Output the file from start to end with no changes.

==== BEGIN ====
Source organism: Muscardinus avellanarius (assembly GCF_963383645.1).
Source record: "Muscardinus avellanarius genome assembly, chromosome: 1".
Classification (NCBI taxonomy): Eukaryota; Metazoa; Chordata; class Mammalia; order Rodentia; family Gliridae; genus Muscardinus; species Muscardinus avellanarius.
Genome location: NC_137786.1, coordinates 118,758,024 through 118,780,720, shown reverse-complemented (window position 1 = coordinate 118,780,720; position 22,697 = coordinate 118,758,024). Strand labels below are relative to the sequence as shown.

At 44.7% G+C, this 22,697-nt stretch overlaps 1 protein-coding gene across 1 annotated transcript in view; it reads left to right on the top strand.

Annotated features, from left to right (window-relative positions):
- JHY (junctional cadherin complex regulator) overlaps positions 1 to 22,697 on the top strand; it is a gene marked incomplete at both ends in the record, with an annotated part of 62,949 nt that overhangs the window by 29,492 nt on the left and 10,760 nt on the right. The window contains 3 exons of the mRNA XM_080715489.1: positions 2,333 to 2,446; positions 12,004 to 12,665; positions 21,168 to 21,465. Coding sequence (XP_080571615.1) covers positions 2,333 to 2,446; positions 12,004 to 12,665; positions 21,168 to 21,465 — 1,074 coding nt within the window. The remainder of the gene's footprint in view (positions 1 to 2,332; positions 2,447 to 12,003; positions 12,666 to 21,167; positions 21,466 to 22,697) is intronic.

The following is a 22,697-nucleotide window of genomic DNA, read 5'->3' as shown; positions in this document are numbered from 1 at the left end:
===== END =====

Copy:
Source organism: Muscardinus avellanarius (assembly GCF_963383645.1).
Source record: "Muscardinus avellanarius genome assembly, chromosome: 1".
Classification (NCBI taxonomy): Eukaryota; Metazoa; Chordata; class Mammalia; order Rodentia; family Gliridae; genus Muscardinus; species Muscardinus avellanarius.
Genome location: NC_137786.1, coordinates 118,758,024 through 118,780,720, shown reverse-complemented (window position 1 = coordinate 118,780,720; position 22,697 = coordinate 118,758,024). Strand labels below are relative to the sequence as shown.

At 44.7% G+C, this 22,697-nt stretch overlaps 1 protein-coding gene across 1 annotated transcript in view; it reads left to right on the top strand.

Annotated features, from left to right (window-relative positions):
- JHY (junctional cadherin complex regulator) overlaps positions 1 to 22,697 on the top strand; it is a gene marked incomplete at both ends in the record, with an annotated part of 62,949 nt that overhangs the window by 29,492 nt on the left and 10,760 nt on the right. The window contains 3 exons of the mRNA XM_080715489.1: positions 2,333 to 2,446; positions 12,004 to 12,665; positions 21,168 to 21,465. Coding sequence (XP_080571615.1) covers positions 2,333 to 2,446; positions 12,004 to 12,665; positions 21,168 to 21,465 — 1,074 coding nt within the window. The remainder of the gene's footprint in view (positions 1 to 2,332; positions 2,447 to 12,003; positions 12,666 to 21,167; positions 21,466 to 22,697) is intronic.

The following is a 22,697-nucleotide window of genomic DNA, read 5'->3' as shown; positions in this document are numbered from 1 at the left end: